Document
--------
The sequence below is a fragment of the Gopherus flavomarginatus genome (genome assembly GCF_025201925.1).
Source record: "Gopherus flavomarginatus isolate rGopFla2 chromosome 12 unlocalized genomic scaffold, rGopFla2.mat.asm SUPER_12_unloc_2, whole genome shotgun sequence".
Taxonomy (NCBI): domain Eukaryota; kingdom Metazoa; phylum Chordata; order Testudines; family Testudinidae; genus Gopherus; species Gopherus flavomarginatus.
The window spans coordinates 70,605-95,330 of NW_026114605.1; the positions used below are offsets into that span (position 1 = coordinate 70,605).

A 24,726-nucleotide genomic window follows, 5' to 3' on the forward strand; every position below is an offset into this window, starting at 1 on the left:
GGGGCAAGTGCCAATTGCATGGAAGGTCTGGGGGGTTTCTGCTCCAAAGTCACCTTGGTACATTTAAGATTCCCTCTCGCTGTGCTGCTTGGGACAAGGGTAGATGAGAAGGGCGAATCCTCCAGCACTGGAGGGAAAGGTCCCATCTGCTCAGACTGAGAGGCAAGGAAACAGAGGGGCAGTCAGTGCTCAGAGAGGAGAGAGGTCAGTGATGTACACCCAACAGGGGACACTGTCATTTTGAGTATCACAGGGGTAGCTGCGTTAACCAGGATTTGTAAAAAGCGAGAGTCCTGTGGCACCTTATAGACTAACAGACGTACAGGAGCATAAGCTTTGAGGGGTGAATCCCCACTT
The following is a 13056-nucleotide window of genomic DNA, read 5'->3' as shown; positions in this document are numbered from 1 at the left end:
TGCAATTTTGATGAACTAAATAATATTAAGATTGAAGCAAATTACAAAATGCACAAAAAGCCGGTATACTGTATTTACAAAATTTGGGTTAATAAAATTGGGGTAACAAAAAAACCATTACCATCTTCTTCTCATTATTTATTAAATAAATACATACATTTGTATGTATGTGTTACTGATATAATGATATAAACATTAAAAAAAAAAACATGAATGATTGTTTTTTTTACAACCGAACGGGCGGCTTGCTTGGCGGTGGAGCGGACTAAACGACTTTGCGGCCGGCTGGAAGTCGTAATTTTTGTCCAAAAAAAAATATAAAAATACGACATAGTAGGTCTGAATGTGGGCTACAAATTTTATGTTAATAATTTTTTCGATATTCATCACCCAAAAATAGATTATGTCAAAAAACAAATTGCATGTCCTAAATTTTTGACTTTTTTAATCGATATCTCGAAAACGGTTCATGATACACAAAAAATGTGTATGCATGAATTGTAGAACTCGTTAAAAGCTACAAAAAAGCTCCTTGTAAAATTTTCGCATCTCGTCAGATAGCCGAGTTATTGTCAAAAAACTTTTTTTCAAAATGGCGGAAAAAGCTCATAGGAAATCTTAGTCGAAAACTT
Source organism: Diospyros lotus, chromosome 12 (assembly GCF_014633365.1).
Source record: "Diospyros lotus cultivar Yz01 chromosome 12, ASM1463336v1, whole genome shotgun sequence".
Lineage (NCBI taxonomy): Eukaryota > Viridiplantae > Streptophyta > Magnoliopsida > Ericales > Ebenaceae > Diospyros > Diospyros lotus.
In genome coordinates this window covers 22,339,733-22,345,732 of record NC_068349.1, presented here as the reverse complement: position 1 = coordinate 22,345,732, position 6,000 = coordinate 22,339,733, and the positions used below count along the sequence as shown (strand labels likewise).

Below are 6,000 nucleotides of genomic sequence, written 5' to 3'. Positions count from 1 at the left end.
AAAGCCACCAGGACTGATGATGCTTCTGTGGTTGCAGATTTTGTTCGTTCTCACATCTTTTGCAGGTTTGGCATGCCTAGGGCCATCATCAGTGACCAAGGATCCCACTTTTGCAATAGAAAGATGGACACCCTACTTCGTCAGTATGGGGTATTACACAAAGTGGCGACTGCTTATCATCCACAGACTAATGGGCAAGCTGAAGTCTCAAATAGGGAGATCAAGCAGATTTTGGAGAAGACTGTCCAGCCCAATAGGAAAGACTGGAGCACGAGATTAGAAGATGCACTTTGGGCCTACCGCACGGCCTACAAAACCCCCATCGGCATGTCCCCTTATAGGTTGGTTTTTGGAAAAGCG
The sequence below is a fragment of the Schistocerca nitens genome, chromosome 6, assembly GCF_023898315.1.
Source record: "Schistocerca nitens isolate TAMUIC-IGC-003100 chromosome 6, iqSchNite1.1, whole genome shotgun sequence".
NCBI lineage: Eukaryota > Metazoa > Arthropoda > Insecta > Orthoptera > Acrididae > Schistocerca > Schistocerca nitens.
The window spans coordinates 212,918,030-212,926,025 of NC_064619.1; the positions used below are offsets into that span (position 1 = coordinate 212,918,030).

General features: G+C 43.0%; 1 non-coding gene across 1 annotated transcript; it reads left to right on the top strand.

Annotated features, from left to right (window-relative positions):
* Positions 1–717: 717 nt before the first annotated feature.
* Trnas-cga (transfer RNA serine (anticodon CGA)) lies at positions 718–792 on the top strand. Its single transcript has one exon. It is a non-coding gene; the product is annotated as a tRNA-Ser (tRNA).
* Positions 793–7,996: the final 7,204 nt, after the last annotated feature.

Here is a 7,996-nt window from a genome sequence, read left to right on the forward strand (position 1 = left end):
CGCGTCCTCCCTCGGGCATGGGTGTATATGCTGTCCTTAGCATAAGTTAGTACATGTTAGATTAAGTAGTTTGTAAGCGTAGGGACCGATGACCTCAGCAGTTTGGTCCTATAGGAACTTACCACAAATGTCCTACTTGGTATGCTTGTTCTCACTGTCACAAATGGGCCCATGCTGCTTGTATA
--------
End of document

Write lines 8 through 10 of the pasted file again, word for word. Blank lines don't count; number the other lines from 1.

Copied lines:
TGCAATTTTGATGAACTAAATAATATTAAGATTGAAGCAAATTACAAAATGCACAAAAAGCCGGTATACTGTATTTACAAAATTTGGGTTAATAAAATTGGGGTAACAAAAAAACCATTACCATCTTCTTCTCATTATTTATTAAATAAATACATACATTTGTATGTATGTGTTACTGATATAATGATATAAACATTAAAAAAAAAAACATGAATGATTGTTTTTTTTACAACCGAACGGGCGGCTTGCTTGGCGGTGGAGCGGACTAAACGACTTTGCGGCCGGCTGGAAGTCGTAATTTTTGTCCAAAAAAAAATATAAAAATACGACATAGTAGGTCTGAATGTGGGCTACAAATTTTATGTTAATAATTTTTTCGATATTCATCACCCAAAAATAGATTATGTCAAAAAACAAATTGCATGTCCTAAATTTTTGACTTTTTTAATCGATATCTCGAAAACGGTTCATGATACACAAAAAATGTGTATGCATGAATTGTAGAACTCGTTAAAAGCTACAAAAAAGCTCCTTGTAAAATTTTCGCATCTCGTCAGATAGCCGAGTTATTGTCAAAAAACTTTTTTTCAAAATGGCGGAAAAAGCTCATAGGAAATCTTAGTCGAAAACTT
Source organism: Diospyros lotus, chromosome 12 (assembly GCF_014633365.1).
Source record: "Diospyros lotus cultivar Yz01 chromosome 12, ASM1463336v1, whole genome shotgun sequence".